The Tibetan Book of the Dead: Or The After-Death Experiences on the Bardo Plane, according to L=ama Kazi Dawa-Samdup's English Rendering

Oxford University Press
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The Tibetan Book of the Dead is one of the texts that, according to legend, Padma-Sambhava was compelled to hide during his visit to Tibet in the late 8th century. The guru hid his books in stones, lakes, and pillars because the Tibetans of that day and age were somehow unprepared for their teachings. Now, in the form of the ever-popular Tibetan Book of the Dead, these teachings are constantly being discovered and rediscovered by Western readers of many different backgrounds--a phenomenon which began in 1927 with Oxford's first edition of Dr. Evans-Wentz's landmark volume. While it is traditionally used as a mortuary text, to be read or recited in the presence of a dead or dying person, this book--which relates the whole experience of death and rebirth in three intermediate states of being--was originally understood as a guide not only for the dead but also for the living. As a contribution to the science of death and dying--not to mention the belief in life after death, or the belief in rebirth--The Tibetan Book of the Dead is unique among the sacred texts of the world, for its socio-cultural influence in this regard is without comparison. This fourth edition features a new foreword, afterword, and suggested further reading list by Donald S. Lopez, author of Prisoners of Shangri-La: Tibetan Buddhism and the West. Lopez traces the whole history of the late Evans-Wentz's three earlier editions of this book, fully considering the work of contributors to previous editions (C. G. Jung among them), the sections that were added by Evans-Wentz along the way, the questions surrounding the book's translation, and finally the volume's profound importance in engendering both popular and academic interest in the religion and culture of Tibet. Another key theme that Lopez addresses is the changing nature of this book's audience--from the prewar theosophists to the beat poets to the hippies to contemporary exponents of the hospice movement--and what these audiences have found (or sought) in its very old pages.
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Additional Information

Publisher
Oxford University Press
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Published on
Sep 28, 2000
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Pages
354
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ISBN
9780198030515
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Language
English
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Genres
Religion / Buddhism / Tibetan
Religion / Eastern
Religion / History
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Content Protection
This content is DRM protected.
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Eligible for Family Library

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The Tibetan Book of the Great Liberation, which was unknown to the Western world until its first publication in 1954, speaks to the quintessence of the Supreme Path, or Mah=ay=ana, and fully reveals the yogic method of attaining Enlightenment. Such attainment can happen, as shown here, by means of knowing the One Mind, the cosmic All-Consciousness, without recourse to the postures, breathings, and other techniques associated with the lower yogas. The original text for this volume belongs to the Bardo Thödol series of treatises concerning various ways of achieving transcendence, a series that figures into the Tantric school of the Mah=ay=ana. Authorship of this particular volume is attributed to the legendary Padma-Sambhava, who journeyed from India to Tibet in the 8th century, as the story goes, at the invitation of a Tibetan king. Padma-Sambhava's text per se is preceded by an account of the great guru's own life and secret doctrines. It is followed by the testamentary teachings of the Guru Phadampa Sangay, which are meant to augment the thought of the other gurus discussed herein. Still more useful supplementary material will be found in the book's introductory remarks, by its editor Evans-Wentz and by the eminent psychoanalyst C. G. Jung. The former presents a 100-page General Introduction that explains several key names and notions (such as Nirv=ana, for starters) with the lucidity, ease, and sagacity that are this scholar's hallmark; the latter offers a Psychological Commentary that weighs the differences between Eastern and Western modes of thought before equating the "collective unconscious" with the Enlightened Mind of the Buddhist. As with the other three volumes in the late Evans-Wentz's critically acclaimed Tibetan series, all four of which are being published by Oxford in new editions, this book also features a new Foreword by Donald S. Lopez.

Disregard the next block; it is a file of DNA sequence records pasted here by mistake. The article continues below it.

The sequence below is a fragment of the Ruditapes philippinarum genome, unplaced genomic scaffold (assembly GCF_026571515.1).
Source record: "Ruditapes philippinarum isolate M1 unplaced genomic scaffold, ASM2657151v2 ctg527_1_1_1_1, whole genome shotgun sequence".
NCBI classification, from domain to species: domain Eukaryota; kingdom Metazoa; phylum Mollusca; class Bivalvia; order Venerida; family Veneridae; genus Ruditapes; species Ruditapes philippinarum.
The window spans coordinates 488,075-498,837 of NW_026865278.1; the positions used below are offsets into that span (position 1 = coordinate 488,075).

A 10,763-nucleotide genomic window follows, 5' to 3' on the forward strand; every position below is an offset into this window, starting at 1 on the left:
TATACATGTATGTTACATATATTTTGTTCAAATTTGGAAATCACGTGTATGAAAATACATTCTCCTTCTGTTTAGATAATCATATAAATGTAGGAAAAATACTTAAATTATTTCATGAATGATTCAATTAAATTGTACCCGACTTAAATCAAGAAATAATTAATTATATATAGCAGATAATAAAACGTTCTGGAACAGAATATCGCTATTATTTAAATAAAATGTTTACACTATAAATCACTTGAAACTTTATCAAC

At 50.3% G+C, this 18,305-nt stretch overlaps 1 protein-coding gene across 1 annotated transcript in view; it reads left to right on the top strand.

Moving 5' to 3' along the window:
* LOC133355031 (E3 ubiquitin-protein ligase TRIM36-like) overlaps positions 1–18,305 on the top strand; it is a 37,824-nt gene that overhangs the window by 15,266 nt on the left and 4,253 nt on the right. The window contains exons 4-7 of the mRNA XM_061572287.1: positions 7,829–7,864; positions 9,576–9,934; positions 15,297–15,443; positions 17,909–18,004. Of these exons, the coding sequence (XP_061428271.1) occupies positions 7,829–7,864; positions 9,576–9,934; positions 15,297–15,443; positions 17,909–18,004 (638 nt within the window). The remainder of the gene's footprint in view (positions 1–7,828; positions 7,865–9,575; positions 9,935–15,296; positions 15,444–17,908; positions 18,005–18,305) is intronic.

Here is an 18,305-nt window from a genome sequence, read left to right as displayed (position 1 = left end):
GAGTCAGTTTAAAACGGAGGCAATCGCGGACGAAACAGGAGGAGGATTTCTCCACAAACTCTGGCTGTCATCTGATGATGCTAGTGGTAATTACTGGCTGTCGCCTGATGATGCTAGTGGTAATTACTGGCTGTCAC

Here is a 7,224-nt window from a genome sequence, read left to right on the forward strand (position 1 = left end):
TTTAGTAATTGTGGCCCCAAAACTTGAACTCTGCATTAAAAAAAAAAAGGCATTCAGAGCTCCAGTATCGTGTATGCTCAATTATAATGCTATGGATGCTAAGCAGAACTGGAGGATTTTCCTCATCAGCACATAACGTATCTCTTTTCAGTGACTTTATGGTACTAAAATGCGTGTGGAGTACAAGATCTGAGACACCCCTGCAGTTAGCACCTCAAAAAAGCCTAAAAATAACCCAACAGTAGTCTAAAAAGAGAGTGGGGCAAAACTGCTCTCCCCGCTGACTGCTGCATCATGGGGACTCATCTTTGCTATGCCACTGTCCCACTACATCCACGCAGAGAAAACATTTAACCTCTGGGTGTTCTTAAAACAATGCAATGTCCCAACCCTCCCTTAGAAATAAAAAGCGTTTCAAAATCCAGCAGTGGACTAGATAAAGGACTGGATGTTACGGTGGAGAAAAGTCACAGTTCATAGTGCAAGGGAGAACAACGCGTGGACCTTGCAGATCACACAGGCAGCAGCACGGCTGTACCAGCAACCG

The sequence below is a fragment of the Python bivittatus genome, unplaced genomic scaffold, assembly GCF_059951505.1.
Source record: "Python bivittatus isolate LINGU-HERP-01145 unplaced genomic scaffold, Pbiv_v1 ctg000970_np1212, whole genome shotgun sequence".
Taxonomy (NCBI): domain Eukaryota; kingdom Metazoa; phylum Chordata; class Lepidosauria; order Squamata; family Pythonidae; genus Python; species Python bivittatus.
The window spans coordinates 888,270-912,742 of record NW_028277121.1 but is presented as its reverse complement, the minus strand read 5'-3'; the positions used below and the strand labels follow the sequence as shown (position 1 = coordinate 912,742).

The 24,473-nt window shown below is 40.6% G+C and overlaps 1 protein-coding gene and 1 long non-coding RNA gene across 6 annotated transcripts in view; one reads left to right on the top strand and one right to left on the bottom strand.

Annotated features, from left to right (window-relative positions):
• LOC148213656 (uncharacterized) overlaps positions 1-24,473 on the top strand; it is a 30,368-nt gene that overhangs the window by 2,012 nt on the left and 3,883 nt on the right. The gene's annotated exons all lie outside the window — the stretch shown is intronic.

About one thousand years ago, the great Indian pandit and yogi, Dipamkara Shrijnana (Atisha), was invited to Tibet to re-establish the Buddhadharma, which had been suppressed and corrupted for almost two centuries. One of Atisha's main accomplishments in Tibet was his writing of the seminal text, A Lamp for the Path to Enlightenment, in which he extracted the essence of all 84,000 teachings of the Buddha and organized them into a clear, step-like arrangement that makes it easy for any individual practitioner to understand and practice the Dharma. This genre of teachings is known as lam-rim, or steps of the path, and forms an essential part of every school of Tibetan Buddhism.